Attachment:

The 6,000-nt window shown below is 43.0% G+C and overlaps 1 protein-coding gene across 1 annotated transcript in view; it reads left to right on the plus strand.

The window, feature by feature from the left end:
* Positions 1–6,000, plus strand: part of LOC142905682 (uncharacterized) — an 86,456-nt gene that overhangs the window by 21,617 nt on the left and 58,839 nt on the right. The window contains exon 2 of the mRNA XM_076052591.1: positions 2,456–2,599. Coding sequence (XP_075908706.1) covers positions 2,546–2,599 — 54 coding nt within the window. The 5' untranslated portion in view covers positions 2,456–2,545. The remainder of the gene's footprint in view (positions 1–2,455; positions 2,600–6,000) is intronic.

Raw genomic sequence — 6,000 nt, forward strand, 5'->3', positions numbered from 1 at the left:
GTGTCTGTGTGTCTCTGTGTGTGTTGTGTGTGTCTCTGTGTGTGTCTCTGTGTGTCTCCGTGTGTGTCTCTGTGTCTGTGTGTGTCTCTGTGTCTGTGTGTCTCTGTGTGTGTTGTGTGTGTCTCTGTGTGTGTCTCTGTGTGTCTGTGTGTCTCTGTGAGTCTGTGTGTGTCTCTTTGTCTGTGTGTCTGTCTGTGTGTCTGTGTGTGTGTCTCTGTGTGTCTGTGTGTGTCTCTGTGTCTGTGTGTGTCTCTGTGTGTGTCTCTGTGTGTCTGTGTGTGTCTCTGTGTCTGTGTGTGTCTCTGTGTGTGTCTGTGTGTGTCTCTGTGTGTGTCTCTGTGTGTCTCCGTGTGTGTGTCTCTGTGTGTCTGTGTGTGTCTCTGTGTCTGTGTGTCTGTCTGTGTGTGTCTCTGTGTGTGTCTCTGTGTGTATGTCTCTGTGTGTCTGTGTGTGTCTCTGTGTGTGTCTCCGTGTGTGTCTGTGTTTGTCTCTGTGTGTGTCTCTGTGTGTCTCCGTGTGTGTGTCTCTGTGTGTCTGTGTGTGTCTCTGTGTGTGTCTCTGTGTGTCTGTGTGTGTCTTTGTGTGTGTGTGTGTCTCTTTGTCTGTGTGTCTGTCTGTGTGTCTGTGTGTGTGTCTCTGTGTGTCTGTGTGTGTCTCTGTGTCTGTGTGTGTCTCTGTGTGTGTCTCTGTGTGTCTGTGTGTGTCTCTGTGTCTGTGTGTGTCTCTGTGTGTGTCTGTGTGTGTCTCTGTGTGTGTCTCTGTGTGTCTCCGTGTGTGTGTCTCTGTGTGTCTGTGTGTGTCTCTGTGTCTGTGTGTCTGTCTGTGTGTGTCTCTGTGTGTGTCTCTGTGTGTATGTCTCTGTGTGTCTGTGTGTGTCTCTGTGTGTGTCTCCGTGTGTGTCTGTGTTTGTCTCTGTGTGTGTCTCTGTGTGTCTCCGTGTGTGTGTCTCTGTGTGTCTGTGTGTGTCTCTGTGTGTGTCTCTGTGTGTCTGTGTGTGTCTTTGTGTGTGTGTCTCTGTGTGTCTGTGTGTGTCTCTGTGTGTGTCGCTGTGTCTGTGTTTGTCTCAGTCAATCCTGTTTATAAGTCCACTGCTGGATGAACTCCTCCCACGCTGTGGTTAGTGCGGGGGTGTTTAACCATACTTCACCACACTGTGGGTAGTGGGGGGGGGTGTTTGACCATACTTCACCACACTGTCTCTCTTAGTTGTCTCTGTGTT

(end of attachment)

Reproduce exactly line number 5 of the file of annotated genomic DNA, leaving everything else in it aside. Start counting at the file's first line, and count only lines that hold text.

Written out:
GTGTCTGTGTGTCTCTGTGTGTGTTGTGTGTGTCTCTGTGTGTGTCTCTGTGTGTCTCCGTGTGTGTCTCTGTGTCTGTGTGTGTCTCTGTGTCTGTGTGTCTCTGTGTGTGTTGTGTGTGTCTCTGTGTGTGTCTCTGTGTGTCTGTGTGTCTCTGTGAGTCTGTGTGTGTCTCTTTGTCTGTGTGTCTGTCTGTGTGTCTGTGTGTGTGTCTCTGTGTGTCTGTGTGTGTCTCTGTGTCTGTGTGTGTCTCTGTGTGTGTCTCTGTGTGTCTGTGTGTGTCTCTGTGTCTGTGTGTGTCTCTGTGTGTGTCTGTGTGTGTCTCTGTGTGTGTCTCTGTGTGTCTCCGTGTGTGTGTCTCTGTGTGTCTGTGTGTGTCTCTGTGTCTGTGTGTCTGTCTGTGTGTGTCTCTGTGTGTGTCTCTGTGTGTATGTCTCTGTGTGTCTGTGTGTGTCTCTGTGTGTGTCTCCGTGTGTGTCTGTGTTTGTCTCTGTGTGTGTCTCTGTGTGTCTCCGTGTGTGTGTCTCTGTGTGTCTGTGTGTGTCTCTGTGTGTGTCTCTGTGTGTCTGTGTGTGTCTTTGTGTGTGTGTGTGTCTCTTTGTCTGTGTGTCTGTCTGTGTGTCTGTGTGTGTGTCTCTGTGTGTCTGTGTGTGTCTCTGTGTCTGTGTGTGTCTCTGTGTGTGTCTCTGTGTGTCTGTGTGTGTCTCTGTGTCTGTGTGTGTCTCTGTGTGTGTCTGTGTGTGTCTCTGTGTGTGTCTCTGTGTGTCTCCGTGTGTGTGTCTCTGTGTGTCTGTGTGTGTCTCTGTGTCTGTGTGTCTGTCTGTGTGTGTCTCTGTGTGTGTCTCTGTGTGTATGTCTCTGTGTGTCTGTGTGTGTCTCTGTGTGTGTCTCCGTGTGTGTCTGTGTTTGTCTCTGTGTGTGTCTCTGTGTGTCTCCGTGTGTGTGTCTCTGTGTGTCTGTGTGTGTCTCTGTGTGTGTCTCTGTGTGTCTGTGTGTGTCTTTGTGTGTGTGTCTCTGTGTGTCTGTGTGTGTCTCTGTGTGTGTCGCTGTGTCTGTGTTTGTCTCAGTCAATCCTGTTTATAAGTCCACTGCTGGATGAACTCCTCCCACGCTGTGGTTAGTGCGGGGGTGTTTAACCATACTTCACCACACTGTGGGTAGTGGGGGGGGGTGTTTGACCATACTTCACCACACTGTCTCTCTTAGTTGTCTCTGTGTT